Alfa Romeo 8C 2300 Zagato – Car of the Day

18 August, 2015 | Categorised in:
Alfa Romeo 8C 2300 Zagato – Car of the Day

The straight-eight Alfa Romeo 8C 2300 was the quintessential pre-war sports car, combining looks, handling and technical brilliance in equal measures. It was a thoroughbred which seemingly ignored the effects of the Depression.

The car on show here is one of the most desirable examples, thanks to coachwork by Zagato. Under the bonnet is the 8C 2300 engine designed by Vittorio Jano, developed from his already successful 1750cc six-cylinder. It is regarded as his masterpiece, a jewel-like alloy engine built with two four-cylinder blocks and twin overhead camshafts mounted on a common crankcase with a crankshaft made in two halves, separated by twin helical gears that turned the cams and ancillaries. It featured hemispherical cylinder heads and was fed through finned alloy manifolds via a supercharger set low on the side of the engine. It was exceptionally responsive and reliable, producing 130bhp in standard form and up to 180 bhp in racing models.

The engine, dry sump lubricated, was mated to a four-speed gearbox and the eight-cylinder model’s pressed-steel chassis (available in long and shorter sports length) had non-independent leaf-spring suspension and finned alloy drum brakes all round. Its engine design, featuring bronze bearings and gears, made it a very expensive car to produce, and only 188 were built from 1931 to 1934. The price of the chassis alone in England in 1932 was a stupendous £1700.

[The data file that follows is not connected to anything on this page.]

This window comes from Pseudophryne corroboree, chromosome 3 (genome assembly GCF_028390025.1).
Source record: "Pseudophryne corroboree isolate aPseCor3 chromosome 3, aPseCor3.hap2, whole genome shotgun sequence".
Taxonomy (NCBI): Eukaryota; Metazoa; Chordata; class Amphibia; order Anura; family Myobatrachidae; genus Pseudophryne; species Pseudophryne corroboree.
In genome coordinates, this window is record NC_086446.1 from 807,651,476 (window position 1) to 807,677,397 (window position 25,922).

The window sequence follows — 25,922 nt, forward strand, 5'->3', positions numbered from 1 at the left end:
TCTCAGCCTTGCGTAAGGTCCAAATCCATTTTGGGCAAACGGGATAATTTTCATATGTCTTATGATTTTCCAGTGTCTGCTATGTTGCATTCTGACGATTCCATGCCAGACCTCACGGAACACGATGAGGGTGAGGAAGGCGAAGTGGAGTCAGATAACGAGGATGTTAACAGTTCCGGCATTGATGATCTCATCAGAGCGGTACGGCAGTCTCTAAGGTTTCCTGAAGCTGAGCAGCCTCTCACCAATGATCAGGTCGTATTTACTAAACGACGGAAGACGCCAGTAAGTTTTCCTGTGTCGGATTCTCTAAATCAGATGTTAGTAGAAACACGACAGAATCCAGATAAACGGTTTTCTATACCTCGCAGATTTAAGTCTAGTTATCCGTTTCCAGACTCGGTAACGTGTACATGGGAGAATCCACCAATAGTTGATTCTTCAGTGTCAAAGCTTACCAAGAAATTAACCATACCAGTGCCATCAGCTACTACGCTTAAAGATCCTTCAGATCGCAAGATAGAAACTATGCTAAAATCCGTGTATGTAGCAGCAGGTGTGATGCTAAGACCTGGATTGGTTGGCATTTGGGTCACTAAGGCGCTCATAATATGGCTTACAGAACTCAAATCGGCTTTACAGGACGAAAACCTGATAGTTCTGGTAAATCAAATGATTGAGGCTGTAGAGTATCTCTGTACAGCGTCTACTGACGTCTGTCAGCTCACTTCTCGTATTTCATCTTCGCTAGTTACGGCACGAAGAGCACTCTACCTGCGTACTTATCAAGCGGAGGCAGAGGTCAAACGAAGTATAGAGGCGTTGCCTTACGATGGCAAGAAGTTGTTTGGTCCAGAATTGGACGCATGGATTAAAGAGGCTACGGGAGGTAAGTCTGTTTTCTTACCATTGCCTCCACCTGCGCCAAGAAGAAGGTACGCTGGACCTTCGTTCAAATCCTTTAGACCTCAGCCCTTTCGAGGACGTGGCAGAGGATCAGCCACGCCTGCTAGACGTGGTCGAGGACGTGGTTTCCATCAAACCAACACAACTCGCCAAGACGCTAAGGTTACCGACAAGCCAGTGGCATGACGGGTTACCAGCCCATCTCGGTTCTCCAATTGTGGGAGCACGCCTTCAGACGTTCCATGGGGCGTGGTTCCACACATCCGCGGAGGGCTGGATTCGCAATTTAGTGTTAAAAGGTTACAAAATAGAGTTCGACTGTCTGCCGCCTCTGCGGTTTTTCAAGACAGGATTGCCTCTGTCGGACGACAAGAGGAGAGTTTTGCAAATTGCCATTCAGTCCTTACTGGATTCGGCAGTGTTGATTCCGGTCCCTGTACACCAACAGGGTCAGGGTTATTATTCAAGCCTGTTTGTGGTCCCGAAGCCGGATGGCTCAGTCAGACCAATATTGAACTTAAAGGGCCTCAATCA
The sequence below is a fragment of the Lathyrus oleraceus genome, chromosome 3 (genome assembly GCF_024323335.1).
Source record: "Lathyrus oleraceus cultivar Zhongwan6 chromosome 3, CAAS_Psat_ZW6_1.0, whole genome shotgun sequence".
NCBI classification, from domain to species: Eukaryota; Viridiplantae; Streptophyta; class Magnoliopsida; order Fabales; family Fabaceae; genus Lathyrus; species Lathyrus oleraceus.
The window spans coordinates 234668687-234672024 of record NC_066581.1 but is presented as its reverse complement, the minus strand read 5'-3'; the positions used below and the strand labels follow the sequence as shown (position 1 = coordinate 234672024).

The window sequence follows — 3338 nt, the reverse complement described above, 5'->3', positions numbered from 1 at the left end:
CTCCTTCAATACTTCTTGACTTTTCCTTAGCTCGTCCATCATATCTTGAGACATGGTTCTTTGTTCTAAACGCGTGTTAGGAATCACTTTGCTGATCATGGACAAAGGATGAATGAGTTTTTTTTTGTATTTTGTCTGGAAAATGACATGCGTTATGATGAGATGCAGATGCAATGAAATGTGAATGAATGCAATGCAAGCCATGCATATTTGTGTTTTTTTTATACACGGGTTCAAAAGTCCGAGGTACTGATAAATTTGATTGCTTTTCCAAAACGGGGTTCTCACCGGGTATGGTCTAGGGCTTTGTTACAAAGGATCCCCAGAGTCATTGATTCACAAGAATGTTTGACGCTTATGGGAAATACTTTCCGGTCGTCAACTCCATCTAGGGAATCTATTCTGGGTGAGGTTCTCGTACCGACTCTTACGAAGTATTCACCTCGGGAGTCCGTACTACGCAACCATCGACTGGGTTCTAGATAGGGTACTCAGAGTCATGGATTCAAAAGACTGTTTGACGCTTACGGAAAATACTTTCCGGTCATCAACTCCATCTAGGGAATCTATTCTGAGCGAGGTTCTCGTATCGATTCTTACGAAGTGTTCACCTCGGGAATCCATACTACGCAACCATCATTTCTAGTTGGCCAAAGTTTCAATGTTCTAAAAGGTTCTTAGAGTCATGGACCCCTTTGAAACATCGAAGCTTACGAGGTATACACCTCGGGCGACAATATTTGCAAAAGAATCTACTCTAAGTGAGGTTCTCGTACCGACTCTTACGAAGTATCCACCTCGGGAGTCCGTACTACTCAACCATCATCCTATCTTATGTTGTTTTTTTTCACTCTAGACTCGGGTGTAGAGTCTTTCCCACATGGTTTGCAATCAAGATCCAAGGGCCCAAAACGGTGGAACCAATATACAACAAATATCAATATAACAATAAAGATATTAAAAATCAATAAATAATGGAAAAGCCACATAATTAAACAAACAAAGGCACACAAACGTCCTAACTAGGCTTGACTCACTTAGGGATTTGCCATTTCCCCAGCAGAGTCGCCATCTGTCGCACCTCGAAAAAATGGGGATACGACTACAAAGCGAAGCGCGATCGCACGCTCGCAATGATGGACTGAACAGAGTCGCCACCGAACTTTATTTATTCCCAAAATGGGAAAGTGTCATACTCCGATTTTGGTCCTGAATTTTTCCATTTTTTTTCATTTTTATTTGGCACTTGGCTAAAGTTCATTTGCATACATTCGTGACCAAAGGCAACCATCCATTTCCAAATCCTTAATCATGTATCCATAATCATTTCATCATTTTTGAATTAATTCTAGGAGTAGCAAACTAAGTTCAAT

However, the 8C 2300s more than proved their worth, winning Le Mans in 1931, ’32, ’33 and ’34, the Mille Miglia in 1932, ’33, ’34, and many other races, handsomely beating the mighty Mercedes SSKs. The 8C 2300s were given bodies of all styles, open and closed, and even after eight decades of car development, an 8C 2300 remains a wonderful car to drive such is its combination of performance, handling and the sound of the cams and gear-driven components.